In 1860, works started on Thuong Tho Palace and Xa Tay Palace, the latter being the current City Hall. And in 1864, the French Governor of the South decided to establish the Department of Interior headquartered at Thuong Tho Palace, and the acronym DI engraved on the gate of the building is still found today, Tran Huu Phuc Tien, a history researcher, said at the seminar.

“The foundations of these two buildings contain vestiges of not only Gia Dinh Citadel but also Tan Khai Village, which used to be the cradle of the Vietnamese people when first setting foot in Saigon,” Tien is quoted by as saying at the seminar.

Ngo Viet Nam Son, a well-known architect, rang a bell of alarm at the seminar, saying the city’s management over heritage sites is inadequate, leading to a gradual loss of many valuable heritage structures, according to the Vietnam News Agency.

Architect Tran Van Khai from the HCMC University of Architecture stresses that “demolition of urban architectural heritage sites is suicidal in terms of culture, since preservation of such heritage sites will add momentum to the socio-economic growth,” according to, which is the website of the Voice of Vietnam. Similarly, Tran Ngoc Chinh, chairman of the Vietnam Urban Planning and Development Association, says in the news site that Thuong Tho Palace boasts apparent cultural, historical and architectural values and is closely associated with the development process of the city.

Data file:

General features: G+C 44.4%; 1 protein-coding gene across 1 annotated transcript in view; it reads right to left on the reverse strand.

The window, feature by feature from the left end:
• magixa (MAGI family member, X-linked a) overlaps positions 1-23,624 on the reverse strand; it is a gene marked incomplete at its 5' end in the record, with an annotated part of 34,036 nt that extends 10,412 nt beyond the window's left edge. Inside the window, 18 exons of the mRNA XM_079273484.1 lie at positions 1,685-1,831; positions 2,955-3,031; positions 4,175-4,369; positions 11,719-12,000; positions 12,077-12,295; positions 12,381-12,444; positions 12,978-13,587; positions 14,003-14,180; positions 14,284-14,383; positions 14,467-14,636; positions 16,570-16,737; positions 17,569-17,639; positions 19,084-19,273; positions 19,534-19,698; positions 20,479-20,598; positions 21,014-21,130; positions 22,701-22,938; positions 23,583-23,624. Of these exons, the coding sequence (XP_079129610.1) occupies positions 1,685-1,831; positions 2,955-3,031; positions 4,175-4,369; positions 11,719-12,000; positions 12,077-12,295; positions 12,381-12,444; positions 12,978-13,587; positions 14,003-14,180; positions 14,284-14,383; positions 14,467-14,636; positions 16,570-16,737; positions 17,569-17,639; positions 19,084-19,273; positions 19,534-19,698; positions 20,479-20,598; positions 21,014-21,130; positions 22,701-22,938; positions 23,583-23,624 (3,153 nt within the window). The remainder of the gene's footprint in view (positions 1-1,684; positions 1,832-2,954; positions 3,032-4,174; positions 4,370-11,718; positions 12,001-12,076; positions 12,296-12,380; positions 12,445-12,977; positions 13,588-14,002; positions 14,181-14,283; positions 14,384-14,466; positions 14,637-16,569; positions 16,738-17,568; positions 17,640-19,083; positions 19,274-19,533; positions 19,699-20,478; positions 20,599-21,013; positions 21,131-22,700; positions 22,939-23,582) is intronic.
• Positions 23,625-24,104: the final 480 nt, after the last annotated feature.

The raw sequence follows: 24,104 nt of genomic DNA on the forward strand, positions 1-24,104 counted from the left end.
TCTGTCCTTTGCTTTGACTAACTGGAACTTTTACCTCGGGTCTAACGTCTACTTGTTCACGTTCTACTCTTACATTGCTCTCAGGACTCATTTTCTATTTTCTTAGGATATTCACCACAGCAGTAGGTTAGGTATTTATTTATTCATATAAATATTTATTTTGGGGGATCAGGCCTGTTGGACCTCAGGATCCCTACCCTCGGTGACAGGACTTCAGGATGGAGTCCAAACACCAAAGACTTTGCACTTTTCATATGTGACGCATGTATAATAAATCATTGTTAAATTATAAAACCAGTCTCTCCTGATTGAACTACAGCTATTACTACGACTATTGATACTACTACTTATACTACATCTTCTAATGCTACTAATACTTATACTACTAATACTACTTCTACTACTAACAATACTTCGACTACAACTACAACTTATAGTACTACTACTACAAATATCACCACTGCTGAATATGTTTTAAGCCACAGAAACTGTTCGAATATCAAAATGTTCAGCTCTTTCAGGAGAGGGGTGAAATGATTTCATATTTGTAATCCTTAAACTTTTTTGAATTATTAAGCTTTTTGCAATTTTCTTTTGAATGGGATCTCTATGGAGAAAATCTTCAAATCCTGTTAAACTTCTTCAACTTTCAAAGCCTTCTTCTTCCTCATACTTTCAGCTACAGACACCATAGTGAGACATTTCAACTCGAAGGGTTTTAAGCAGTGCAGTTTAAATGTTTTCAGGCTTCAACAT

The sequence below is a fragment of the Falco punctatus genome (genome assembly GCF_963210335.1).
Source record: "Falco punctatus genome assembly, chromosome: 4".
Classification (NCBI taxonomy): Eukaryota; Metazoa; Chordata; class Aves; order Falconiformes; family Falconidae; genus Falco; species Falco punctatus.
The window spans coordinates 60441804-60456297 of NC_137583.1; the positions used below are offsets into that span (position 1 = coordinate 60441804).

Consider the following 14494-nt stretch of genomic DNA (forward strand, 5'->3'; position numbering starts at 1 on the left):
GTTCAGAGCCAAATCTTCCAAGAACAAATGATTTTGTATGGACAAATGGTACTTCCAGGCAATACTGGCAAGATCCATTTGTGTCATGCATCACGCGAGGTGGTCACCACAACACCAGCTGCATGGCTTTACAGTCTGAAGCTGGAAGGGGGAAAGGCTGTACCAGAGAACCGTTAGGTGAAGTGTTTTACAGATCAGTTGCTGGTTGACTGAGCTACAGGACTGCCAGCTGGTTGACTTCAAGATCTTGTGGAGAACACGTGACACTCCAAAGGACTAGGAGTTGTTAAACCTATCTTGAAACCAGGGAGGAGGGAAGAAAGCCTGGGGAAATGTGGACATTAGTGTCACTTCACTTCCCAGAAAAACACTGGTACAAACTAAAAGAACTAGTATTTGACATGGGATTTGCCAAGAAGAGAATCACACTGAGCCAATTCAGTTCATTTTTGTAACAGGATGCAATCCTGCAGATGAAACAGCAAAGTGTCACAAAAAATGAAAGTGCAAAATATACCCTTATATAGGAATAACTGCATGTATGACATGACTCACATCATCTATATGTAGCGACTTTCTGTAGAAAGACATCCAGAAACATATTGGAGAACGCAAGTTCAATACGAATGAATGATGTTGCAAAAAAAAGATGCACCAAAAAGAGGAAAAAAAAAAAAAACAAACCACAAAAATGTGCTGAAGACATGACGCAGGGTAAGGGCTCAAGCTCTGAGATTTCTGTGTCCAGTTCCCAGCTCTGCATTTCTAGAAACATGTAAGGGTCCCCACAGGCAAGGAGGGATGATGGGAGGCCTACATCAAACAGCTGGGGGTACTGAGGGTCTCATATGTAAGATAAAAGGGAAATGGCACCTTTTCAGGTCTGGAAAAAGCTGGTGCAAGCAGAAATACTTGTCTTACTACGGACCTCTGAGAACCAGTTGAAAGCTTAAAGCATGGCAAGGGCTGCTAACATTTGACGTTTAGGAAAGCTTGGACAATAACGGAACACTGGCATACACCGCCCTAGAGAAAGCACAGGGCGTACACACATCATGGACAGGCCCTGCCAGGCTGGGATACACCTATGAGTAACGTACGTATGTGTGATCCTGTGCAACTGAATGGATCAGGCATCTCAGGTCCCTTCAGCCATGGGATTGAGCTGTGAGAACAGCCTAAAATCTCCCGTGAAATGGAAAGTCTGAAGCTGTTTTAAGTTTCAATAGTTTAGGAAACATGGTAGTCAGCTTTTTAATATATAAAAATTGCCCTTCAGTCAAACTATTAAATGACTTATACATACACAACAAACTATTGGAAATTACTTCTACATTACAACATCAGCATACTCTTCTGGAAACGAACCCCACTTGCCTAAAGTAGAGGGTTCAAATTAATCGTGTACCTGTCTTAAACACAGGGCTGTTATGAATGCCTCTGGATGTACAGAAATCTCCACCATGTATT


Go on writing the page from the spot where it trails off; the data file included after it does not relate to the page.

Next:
In Nguoi Lao Dong, history researcher Nguyen Thi Hau says it is obvious that development will lead to changes, but changes that cause urban symbols like Thuong Tho Palace to disappear indicate that the development is not sustainable.

In fact, the city government has been cautious over the plan from the beginning, but no State agencies in the city have opposed the project. In the past, the city government has suggested preservation for the building as it could be a historical site, but no agencies have confirmed this status, says the city government’s chief of staff Vo Van Hoan in Vnexpress.

The crucial point is that the building is not listed as a cultural or historical heritage site in the city, and thus not protected under the law. It is this point that aroused grave concerns at the seminar.